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Personal Power

Too many older adults feel as though they have lost power as they age. The exact opposite may be true, and this category assembles the blogs that explain and celebrate this certainty: Our personal power may remain strong and useful in our later years.

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Campaigning with Spirit: Anxiety Begone!

This entry is part of a series of blogs that connect political volunteering with spiritual themes. These observations come from my current volunteering for a congressional candidate. Today’s thought: Overcoming anxiety. Over the past two years or so, I’ve found inside and around me a growing sense of dread about the state of the nation, particularly its political health. Without keening thatMORE...

A life purpose for anyone

During the years I’ve visited frail elderly folks, I’ve observed that many of these good people don’t feel that they have a purpose in life. Not all of them, but just enough to make me wonder what it might take for people in their later years to strengthen or regain their zest of living—something that comes along with having a lively, tangible purpose. Today I want to try out this idea with you:MORE...

How much longer?

Like a happy puppy, another birthday just galumphed up next to me, doing its best to get my attention. Again this year, I am glad to consider the blessings of my past, my satisfaction with the present and my hopes for the future. As the total years of my life add more and more numerals, it becomes a frequent feature of my waking moments to ask, “How much longer?” The question can serve as aMORE...

Lessons from the natural world: Active, extinct or dormant?

  In these later decades of life, I have come to see even more fully the value of being immersed in the natural world. The lessons I learn from being among nature’s small and large wonders form the basis of this series of blogs. Today’s thought: How we who are older might compare ourselves to volcanoes…. Several times in life I’ve had the opportunity to explore a variety of geologicalMORE...

Lessons from the natural world: Vulnerability and humility

  In these later decades of life, I have come to see even more fully the value of being immersed in the natural world. The lessons I learn from being among nature’s small and large wonders form the basis of this series of blogs. Today’s thought: The natural world reveals our vulnerability and inspires our humility.   Let me ask you a personal question: When and why do you ever feelMORE...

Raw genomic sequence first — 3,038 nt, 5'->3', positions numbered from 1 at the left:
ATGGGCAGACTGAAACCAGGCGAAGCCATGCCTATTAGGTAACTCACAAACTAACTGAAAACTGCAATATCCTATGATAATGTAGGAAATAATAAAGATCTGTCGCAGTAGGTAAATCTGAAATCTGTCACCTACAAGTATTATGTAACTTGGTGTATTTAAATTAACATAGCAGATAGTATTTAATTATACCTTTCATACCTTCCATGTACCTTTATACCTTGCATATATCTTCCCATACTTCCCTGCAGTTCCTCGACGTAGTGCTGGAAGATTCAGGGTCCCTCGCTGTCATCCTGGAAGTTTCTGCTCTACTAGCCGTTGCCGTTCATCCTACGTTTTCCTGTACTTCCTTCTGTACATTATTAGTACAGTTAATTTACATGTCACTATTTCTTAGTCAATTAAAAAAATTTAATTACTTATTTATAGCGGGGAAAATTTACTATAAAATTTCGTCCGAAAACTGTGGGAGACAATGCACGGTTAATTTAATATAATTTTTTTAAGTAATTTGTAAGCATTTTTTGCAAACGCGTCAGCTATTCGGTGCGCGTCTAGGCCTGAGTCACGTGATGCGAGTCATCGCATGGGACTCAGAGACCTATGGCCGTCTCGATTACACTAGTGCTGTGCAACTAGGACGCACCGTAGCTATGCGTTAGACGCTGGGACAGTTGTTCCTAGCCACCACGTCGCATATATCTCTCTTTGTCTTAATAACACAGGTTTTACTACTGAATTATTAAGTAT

Not pretty….

  It seems possible to me that some people in our society may think of us oldsters as unsightly, past our pretty years, not much to look at. We may experience unhelpful prejudices about being old simply because some people may look at us and wonder how we came to look this way. These possibilities lead me to a question I sometimes toss around now that I’m older: How many of us, women and menMORE...

Knowing old people

I’ve been thinking how to be helpful in a situation that you may have encountered, too: The possibility that some young adults might not really know very many old folks. Their attitudes are positive, their intentions toward us are beyond reproach and their knowledge about older adults fairly accurate. But what may yet be lacking are firsthand interactions with elderly folks—both a foundation andMORE...

Confused elders?

  In what seems to be a confused world, it’s important to say to ourselves and others: No, we’re not confused! No, we’re not baffled by technology, and no, we’re not resisting change simply because we’re old. Other personal capabilities are functioning quite well, which help us live fully inside our present-day culture. We are fully capable of holding onto our identities, our perspectivesMORE...

Oldsters and youngsters

  (The following entry features the insights of students in the Language Arts and Humanities Class at Briar Glen School in Glen Ellyn, IL. My thanks to these thoughtful youngsters for their wisdom about oldsters!) I recently had the opportunity to talk with a small group of fifth graders about the benefits that come to youngsters and oldsters when they interact with each other. TheMORE...

Simple advocacy: A story for older adults

  Advocacy is a good thing. And most advocacy—speaking on behalf of others who may not have a voice—happens close to home. It’s not complicated; our personal powers can be brought to bear on matters familiar to us. The following story illustrates how that worked in my own life. For several years I was on the Cancer Patients Advisory Board for a large medical group in my locale. Our specificMORE...

Bob Sitze

BOB SITZE has filled the many years of his lifework in diverse settings around the United States. His calling has included careers as a teacher/principal, church musician, writer/author, denominational executive staff member and meat worker. Bob lives in Wheaton, IL.

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